The aorta is the main artery of the chest and abdomen that carries blood from the heart to all the body's vital organs and eventually to the legs and feet. An abdominal aortic aneurysm (AAA) is a weakening in the wall of the aorta that causes a widening or “ballooning” of a portion of the artery itself, much like a weak area of an old-fashioned rubber inner tube. The aorta and iliac arteries can also be blocked by atherosclerosis.

An ultrasound can determine if there is an aneurysm and provide measurements to determine size and location of the aneurysm. Patients who have an AAA may have the scan many times to see if the aneurysm is growing over time and how fast it is growing.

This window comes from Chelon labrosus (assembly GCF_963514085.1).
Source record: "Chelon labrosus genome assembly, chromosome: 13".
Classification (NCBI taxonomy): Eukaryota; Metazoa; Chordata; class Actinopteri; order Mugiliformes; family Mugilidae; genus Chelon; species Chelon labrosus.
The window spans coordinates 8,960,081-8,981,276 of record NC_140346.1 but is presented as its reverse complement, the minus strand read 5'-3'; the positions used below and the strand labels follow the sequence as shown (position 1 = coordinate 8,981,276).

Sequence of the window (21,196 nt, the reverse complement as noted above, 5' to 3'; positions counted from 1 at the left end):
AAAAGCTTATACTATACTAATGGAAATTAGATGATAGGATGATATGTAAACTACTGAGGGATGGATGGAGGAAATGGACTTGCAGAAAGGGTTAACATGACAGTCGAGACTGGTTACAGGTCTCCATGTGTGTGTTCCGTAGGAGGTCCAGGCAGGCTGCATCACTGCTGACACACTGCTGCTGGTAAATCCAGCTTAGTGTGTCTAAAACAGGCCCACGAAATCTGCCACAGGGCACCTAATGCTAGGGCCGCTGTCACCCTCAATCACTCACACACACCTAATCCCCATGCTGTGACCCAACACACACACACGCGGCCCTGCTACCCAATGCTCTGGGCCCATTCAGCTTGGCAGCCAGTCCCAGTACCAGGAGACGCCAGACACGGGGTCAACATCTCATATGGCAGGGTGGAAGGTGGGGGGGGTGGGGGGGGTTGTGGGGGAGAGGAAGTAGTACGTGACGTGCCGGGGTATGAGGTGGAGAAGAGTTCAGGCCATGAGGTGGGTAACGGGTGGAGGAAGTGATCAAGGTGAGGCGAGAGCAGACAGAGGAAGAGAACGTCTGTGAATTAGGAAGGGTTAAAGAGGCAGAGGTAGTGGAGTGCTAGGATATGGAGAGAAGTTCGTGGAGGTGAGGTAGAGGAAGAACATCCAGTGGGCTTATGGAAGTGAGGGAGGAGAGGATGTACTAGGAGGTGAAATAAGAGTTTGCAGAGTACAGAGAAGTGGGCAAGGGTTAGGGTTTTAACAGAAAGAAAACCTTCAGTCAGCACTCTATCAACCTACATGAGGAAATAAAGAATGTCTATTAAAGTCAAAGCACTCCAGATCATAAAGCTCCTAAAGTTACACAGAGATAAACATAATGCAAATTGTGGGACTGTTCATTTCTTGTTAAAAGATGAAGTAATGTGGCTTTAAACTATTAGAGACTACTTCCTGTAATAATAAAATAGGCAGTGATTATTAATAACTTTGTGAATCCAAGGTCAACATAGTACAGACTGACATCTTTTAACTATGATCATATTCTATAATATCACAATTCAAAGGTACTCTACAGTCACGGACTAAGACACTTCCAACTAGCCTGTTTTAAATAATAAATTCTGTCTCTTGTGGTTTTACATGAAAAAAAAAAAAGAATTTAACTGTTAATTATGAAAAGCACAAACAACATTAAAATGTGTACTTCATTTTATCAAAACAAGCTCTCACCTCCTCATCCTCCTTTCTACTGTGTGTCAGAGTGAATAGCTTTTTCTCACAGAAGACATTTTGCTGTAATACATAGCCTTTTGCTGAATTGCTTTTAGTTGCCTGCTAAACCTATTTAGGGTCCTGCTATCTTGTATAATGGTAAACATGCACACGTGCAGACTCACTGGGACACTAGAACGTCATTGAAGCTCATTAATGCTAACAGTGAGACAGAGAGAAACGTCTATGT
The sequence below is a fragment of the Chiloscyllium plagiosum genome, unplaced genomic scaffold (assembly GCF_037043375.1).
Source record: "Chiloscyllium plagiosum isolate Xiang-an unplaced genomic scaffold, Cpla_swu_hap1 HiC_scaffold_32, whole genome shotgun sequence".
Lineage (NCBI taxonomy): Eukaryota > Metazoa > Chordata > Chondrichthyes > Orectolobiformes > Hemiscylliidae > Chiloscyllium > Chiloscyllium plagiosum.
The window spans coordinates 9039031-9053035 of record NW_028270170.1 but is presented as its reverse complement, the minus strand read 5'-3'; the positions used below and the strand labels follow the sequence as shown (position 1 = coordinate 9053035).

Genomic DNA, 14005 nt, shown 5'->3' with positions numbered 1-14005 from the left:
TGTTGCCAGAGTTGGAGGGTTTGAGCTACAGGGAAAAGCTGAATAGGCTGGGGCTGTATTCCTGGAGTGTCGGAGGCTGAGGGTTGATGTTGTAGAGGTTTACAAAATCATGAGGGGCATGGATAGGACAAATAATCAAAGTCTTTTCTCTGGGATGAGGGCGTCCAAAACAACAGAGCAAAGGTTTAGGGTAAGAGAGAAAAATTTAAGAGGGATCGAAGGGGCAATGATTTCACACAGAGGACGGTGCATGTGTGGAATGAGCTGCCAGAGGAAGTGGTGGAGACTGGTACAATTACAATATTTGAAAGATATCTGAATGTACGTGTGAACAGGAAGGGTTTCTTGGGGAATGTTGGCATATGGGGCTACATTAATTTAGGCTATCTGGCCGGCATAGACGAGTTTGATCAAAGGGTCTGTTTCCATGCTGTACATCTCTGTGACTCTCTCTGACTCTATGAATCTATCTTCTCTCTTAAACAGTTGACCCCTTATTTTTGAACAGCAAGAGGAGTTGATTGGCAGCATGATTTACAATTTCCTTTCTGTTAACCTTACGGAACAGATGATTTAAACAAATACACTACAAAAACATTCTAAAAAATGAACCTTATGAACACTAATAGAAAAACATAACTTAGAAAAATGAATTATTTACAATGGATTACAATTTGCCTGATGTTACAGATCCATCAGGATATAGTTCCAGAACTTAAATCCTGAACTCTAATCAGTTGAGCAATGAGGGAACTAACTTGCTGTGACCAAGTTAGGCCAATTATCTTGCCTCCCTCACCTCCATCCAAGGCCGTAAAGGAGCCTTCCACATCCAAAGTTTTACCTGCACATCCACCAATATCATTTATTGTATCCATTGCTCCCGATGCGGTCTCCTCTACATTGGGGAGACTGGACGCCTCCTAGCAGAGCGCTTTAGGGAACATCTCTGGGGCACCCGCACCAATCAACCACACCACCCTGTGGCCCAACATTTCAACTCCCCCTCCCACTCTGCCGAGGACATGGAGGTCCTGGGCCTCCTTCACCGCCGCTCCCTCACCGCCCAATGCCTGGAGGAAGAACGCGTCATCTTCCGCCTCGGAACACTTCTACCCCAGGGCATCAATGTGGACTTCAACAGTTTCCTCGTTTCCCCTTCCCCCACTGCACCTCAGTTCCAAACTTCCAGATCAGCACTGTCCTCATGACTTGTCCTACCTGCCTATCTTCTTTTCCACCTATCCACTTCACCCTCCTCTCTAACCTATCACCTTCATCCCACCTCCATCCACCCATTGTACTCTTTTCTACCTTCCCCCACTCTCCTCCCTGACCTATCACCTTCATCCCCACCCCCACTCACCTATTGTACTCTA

Nil by mouth for 4 hours prior to the examination to minimize bowel gas interference. Fluids may be taken as required.


The patient is recumbent. The study is non-invasive and painless and does not involve the injection of any dye. Gel is applied to the skin and the ultrasound probe is moved over the skin of the  abdomen. The study takes approximately 20-30 minutes. Arterial lower limb  studies are often performed at the same time.


B-mode imaging of the aorta and iliac arteries to assess for any dilatation, stenosis or flow disturbance.